Solar power innovations mostly occur in two technology areas, solar photovoltaics (PV) and Concentrated Solar Power (CSP). Solar cells are also referred to as photovoltaic cells and convert sunlight directly into electricity. BCC Research reports that the global market for alternative solar photovoltaic (PV) technologies should grow from $1.9 billion in 2018 to nearly $2.3 billion by 2023 with a CAGR of 3.6% for the period of 2018-2023. Some of the key technologies in this area include key technologies like CIS/CIGS, CdTe, a-Si, DSSC and OPV, and more. The largest PV systems in the country are located in California and produce power for utilities to distribute to their customers. The Solar Star PV power station produces 579 megawatts of electricity, while the Topaz Solar Farm and Desert Sunlight Solar Farm each produce 550 megawatts.

MarketsandMarkets provides coverage of many different solar energy technologies, including solar vehicles, solar lighting, Concentrating Solar Power (CSP), different solar materials, and more. Concentrating Solar Power (CSP) is achieved when solar energy is collected using mirrors to concentrate sunlight onto receivers and convert this energy into heat, which may be used to produce electricity using a steam turbine or heat engine driving a generator. The global CSP market is projected to reach $7.6 billion by 2025, at a CAGR of 16.4%, from an estimated $3.5 billion in 2020. Market drivers include: environmental concerns over carbon emissions; efforts to reduce air pollution; including policy support from governments for renewable technologies; and the integrability of CSP systems with thermal storage systems. Furthermore, hybrid power plants use two or more technologies and may include oil, natural gas, biomass, hydropower, geothermal power, storage, solar CSP, solar PV, wind turbines, coal, or nuclear power to generate electricity or any other products, such as hydrogen. CSP offers the potential for hybridization with different energy sources ranging from conventional fossil fuels to biomass and other concentrating solar power or other renewable combinations.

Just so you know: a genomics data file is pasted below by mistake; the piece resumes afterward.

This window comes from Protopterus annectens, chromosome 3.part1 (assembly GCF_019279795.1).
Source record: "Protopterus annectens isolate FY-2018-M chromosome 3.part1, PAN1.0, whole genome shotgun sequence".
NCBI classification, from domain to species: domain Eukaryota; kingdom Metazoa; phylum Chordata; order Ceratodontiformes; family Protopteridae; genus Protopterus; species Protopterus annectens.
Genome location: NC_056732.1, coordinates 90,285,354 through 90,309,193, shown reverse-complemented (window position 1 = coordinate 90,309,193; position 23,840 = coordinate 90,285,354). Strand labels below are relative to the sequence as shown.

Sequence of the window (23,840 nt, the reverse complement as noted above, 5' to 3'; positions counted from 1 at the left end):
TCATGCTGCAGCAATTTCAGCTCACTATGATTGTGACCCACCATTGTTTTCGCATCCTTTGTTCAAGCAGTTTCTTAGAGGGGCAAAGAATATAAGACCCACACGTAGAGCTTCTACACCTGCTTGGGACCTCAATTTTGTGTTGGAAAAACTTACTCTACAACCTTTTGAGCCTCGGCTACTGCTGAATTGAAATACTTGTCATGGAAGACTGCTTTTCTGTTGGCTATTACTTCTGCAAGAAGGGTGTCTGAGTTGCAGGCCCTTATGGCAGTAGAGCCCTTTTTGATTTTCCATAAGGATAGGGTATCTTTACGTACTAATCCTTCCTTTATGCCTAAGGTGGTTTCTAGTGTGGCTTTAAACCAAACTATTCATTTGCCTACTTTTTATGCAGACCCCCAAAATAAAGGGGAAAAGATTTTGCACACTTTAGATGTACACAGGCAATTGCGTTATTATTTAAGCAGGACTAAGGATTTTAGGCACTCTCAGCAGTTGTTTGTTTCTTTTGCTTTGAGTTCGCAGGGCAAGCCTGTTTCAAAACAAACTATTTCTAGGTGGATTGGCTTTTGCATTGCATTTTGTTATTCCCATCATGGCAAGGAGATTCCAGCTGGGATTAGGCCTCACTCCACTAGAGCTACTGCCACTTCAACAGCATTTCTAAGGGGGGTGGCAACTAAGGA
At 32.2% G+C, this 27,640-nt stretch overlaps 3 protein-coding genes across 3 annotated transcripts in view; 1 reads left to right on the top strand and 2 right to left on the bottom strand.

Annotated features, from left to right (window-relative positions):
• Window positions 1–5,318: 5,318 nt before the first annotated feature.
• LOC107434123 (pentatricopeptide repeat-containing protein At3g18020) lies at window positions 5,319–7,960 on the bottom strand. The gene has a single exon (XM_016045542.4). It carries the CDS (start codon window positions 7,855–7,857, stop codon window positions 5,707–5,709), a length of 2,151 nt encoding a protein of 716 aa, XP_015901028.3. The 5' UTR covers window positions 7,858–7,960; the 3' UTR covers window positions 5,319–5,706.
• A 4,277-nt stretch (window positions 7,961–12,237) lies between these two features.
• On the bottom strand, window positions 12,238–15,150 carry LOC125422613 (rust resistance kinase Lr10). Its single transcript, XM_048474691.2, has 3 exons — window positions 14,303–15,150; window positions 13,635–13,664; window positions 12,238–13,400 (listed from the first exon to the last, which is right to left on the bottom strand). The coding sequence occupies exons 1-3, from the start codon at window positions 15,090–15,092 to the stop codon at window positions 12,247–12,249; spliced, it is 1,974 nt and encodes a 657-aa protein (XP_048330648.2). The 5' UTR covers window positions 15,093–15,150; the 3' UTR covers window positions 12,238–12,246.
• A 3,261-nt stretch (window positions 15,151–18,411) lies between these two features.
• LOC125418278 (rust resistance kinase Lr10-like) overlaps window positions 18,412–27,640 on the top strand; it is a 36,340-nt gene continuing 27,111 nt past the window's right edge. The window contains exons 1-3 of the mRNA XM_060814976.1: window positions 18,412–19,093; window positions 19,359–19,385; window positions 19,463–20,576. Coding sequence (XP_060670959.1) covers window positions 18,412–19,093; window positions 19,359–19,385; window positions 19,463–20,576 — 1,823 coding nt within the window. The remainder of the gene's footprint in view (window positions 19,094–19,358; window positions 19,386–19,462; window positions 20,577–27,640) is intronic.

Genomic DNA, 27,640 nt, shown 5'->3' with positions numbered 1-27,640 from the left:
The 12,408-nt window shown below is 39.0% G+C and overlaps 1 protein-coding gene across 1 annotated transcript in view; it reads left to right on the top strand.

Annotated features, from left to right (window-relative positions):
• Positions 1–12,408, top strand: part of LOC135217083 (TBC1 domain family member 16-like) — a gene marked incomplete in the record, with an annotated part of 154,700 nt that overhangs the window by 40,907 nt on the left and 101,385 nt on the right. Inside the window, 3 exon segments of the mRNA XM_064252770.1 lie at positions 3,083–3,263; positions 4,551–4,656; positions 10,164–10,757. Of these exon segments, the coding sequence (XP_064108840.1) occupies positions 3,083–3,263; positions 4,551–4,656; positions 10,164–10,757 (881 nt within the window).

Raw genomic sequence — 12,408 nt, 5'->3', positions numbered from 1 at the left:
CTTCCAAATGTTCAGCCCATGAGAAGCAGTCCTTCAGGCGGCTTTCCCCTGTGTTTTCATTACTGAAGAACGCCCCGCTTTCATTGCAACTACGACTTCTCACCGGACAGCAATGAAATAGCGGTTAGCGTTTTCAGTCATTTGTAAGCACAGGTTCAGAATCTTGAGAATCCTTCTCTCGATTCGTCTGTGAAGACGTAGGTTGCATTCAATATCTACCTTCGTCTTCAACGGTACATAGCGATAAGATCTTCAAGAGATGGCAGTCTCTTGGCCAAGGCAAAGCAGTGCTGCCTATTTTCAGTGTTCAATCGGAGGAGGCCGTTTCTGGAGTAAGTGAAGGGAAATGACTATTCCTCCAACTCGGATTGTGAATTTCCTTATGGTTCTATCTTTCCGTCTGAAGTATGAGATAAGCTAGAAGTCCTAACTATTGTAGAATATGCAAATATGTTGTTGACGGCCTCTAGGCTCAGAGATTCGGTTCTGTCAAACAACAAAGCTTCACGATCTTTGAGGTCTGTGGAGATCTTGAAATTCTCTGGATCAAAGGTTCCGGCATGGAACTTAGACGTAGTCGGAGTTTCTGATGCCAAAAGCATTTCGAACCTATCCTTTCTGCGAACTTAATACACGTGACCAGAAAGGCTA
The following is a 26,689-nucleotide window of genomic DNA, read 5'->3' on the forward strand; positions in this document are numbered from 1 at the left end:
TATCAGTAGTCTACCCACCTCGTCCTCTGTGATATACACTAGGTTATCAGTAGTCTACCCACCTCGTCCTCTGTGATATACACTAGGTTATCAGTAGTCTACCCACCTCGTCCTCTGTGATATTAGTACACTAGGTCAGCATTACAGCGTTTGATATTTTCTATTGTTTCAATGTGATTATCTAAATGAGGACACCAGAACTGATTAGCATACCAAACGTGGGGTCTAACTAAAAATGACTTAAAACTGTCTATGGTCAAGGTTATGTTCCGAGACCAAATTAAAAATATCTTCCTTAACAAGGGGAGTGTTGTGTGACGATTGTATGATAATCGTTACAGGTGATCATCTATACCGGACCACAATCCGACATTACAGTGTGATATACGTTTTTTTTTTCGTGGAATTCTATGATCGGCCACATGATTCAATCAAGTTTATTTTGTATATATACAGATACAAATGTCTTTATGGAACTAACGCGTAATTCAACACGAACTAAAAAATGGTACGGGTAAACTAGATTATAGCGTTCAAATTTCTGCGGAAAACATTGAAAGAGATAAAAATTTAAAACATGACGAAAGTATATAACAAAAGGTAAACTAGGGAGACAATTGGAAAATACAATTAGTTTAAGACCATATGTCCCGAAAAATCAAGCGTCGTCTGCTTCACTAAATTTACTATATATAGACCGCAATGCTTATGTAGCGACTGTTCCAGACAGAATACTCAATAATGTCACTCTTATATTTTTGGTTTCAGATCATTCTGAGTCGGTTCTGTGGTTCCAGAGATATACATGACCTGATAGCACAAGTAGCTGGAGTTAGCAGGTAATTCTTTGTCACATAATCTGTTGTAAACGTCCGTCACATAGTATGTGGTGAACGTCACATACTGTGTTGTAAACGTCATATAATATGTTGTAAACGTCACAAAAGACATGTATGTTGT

The U.S. Department of Energy (DOE) has been at the forefront of solar energy technology development. Its Solar Energy Technologies Office provides valuable resources and information on this renewable energy source. However, interest in solar energy extends beyond DOE. The Department of Defense (DoD) and NASA are also on the cutting edge of solar energy technology and development. NREL is partnering with both DoD and NASA on a variety of projects. Through the continued exploration of novel application areas, it appears that the sky, and beyond, is the limit for solar energy.


Market Snapshot: Aquaculture

Aquaculture is playing an increasingly important role in global food security – with wild seafood production under threat due to overfishing and other issues, farmed seafood is one approach to mitigating this challenge. Today, aquaculture supplies over half of all seafood produced for human consumption, and this amount is expected to increase across the globe. Presently, the U.S. imports 90% of its seafood, half of which is from aquaculture, yet only 5% of U.S. seafood supply is from domestic freshwater and marine aquaculture. Given this imbalance, the $1 billion value of total U.S. freshwater and marine aquaculture production is overshadowed by the global aquaculture production of $100 billion. While U.S. marine aquaculture is small, NOAA reports that it is growing at 8% per year and is poised for additional growth as certain segments, including oyster farming, continue to expand.